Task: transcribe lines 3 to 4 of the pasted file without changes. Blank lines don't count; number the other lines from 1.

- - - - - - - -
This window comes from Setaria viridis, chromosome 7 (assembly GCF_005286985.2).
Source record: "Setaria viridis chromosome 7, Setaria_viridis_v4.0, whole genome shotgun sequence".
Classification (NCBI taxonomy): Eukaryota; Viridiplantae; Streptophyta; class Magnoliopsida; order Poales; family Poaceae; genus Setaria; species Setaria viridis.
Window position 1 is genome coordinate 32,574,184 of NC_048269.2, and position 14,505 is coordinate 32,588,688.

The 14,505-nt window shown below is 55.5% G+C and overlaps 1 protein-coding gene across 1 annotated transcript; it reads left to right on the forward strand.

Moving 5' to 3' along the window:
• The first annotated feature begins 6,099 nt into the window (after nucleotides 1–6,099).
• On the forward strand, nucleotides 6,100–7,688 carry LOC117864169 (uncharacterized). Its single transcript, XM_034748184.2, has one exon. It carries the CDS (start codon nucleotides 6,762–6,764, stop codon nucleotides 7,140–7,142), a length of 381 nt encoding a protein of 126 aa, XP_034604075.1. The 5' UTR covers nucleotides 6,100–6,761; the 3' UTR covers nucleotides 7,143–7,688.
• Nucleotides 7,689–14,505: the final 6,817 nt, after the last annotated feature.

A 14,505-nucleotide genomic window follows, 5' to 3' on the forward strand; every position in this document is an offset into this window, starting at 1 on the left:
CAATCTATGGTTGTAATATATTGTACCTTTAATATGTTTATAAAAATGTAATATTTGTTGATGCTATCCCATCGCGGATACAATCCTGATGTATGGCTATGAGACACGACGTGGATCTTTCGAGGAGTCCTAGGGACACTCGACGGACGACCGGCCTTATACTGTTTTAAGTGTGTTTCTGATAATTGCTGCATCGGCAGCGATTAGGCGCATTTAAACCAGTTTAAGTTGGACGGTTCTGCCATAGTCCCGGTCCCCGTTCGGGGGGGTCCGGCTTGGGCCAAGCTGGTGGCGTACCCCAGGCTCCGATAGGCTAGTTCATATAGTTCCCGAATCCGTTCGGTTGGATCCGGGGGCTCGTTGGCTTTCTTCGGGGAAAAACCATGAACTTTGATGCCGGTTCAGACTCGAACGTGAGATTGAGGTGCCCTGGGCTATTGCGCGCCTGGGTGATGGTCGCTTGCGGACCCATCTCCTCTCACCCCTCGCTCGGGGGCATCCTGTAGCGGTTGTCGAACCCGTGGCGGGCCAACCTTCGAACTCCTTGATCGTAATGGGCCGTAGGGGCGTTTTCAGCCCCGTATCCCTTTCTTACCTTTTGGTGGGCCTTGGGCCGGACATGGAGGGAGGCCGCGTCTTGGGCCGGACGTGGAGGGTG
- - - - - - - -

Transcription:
Classification (NCBI taxonomy): Eukaryota; Viridiplantae; Streptophyta; class Magnoliopsida; order Poales; family Poaceae; genus Setaria; species Setaria viridis.
Window position 1 is genome coordinate 32,574,184 of NC_048269.2, and position 14,505 is coordinate 32,588,688.